For ten years we lived downtown Montreal. Not on the outskirts, not tucked away in a quiet neighbourhood. We lived at one of the city’s biggest, messiest intersections. In a spot like that, winter is about slush and wind tunnels and snow banks and the beeping of snow removal vehicles all night long. I loved living in the city and I miss it in many, many ways. But when I lived in the city I didn’t love winter – I abhorred it. I dreaded the frozen brown of November. I detested the deep freeze of February. I hated never knowing what footwear to put on. I avoided things like…well, anything outdoors I suppose. I felt primitively designed to hibernate – from the first sub-zero temperature until the last. In Montreal that generally means from the first of November until the middle of April…in a good year. It got to the point that even the anticipation of winter sent me to a miserable place so that by the time the leaves started changing colour, I was already bracing myself for winter. It was like I was losing the joy of two seasons. In our last year or so of downtown living, we added a vehicle to our household. A street-parked vehicle downtown in winter…this misery has no name.
When we moved out to suburbia I anticipated feeling isolated, I worried about never walking anywhere anymore, I was sure I’d never eat good food again…And while some of that happened (I did feel isolated for a long while), it didn’t feel like I thought it would. It took about a year for me to realize how much I loved the quiet. It took me another year to realize I was probably walking even more than I had downtown. And it took five years for me to realize that I’ve grown to love (some parts of) winter. It’s been a fierce winter over here on the Eastern side of the continent. It’s been cold and windy and snowy. But it’s also been a winter of showing off. Here in suburbia, our street stays white and snow-covered all winter. Here in suburbia, someone cleans out my driveway for me every single time it snows. Here in suburbia, I walk down the block and out onto the lake almost every morning. Here in suburbia I watch the sun rise against the white plain of Lac St. Louis and I hold my breath for fear of breaking the spell.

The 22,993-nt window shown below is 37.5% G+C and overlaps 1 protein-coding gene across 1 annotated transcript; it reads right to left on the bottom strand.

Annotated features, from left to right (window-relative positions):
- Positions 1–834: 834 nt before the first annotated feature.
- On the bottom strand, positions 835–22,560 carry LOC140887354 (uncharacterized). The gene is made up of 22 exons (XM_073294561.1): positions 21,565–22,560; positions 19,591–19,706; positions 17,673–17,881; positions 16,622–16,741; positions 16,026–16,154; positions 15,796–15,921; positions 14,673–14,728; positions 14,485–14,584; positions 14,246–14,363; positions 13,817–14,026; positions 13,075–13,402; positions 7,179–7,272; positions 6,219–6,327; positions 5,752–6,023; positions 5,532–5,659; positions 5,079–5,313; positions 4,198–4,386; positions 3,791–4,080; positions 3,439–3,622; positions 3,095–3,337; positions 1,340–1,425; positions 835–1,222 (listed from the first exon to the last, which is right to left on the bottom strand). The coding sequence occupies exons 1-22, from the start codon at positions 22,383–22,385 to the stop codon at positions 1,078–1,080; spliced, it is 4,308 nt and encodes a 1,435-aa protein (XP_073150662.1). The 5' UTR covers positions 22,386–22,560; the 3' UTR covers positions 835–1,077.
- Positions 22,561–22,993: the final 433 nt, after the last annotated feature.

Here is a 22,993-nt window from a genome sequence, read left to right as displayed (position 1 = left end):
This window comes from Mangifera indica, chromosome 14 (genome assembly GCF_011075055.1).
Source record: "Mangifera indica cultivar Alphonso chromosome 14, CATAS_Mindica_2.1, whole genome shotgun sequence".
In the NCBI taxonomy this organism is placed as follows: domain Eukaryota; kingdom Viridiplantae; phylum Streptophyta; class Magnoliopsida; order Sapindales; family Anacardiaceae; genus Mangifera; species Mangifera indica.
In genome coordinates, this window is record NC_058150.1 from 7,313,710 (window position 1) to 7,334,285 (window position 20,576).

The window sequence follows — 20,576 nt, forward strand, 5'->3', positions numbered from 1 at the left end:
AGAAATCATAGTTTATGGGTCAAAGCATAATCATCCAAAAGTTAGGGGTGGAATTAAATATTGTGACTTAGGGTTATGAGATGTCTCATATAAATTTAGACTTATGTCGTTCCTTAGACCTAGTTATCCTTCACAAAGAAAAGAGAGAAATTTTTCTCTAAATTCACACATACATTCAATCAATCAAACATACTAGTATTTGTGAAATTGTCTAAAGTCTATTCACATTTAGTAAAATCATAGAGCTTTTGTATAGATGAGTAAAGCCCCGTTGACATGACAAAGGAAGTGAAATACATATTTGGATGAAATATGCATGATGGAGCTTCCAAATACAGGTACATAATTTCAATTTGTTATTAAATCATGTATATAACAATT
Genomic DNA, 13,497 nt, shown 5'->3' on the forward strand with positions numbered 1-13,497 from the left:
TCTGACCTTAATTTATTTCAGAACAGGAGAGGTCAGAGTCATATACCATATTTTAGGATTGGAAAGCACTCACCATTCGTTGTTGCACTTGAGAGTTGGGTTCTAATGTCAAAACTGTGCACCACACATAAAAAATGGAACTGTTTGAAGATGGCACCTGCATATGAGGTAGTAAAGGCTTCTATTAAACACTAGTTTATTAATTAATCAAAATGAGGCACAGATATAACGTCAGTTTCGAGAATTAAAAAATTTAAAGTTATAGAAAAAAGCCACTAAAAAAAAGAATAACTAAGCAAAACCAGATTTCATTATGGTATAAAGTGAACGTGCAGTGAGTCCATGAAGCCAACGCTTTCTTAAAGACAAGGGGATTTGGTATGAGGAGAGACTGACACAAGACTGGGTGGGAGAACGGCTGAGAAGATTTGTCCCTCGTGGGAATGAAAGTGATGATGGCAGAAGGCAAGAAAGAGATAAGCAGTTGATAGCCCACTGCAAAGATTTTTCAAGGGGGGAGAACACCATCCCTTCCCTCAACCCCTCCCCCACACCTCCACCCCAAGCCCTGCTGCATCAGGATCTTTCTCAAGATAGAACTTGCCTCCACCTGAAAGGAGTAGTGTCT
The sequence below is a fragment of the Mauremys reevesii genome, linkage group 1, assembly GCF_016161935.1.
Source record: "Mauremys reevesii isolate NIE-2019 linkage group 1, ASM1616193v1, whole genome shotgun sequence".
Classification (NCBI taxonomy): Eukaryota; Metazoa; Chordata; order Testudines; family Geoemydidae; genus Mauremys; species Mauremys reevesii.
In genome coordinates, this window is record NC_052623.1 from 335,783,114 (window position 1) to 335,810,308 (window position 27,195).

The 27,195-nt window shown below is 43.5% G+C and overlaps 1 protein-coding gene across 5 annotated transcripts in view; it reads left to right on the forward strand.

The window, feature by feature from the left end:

Here in suburbia, I have children. And so here in suburbia we toboggan and build snow forts. We make snow angels and have snowball fights. Here in suburbia we skate on the outdoor rink across the street from our house and here in suburbia Kate discovered ice-fishing. Here in suburbia we start the day by jumping in the sled while Mom pulls the kids to the bus stop. Here in suburbia we still get cold. We still use heating pads to warm up our beds. We still flirt a bit too much with the wind.
But here in suburbia, winter is a lot more charming than it is downtown. It might just be winning me over.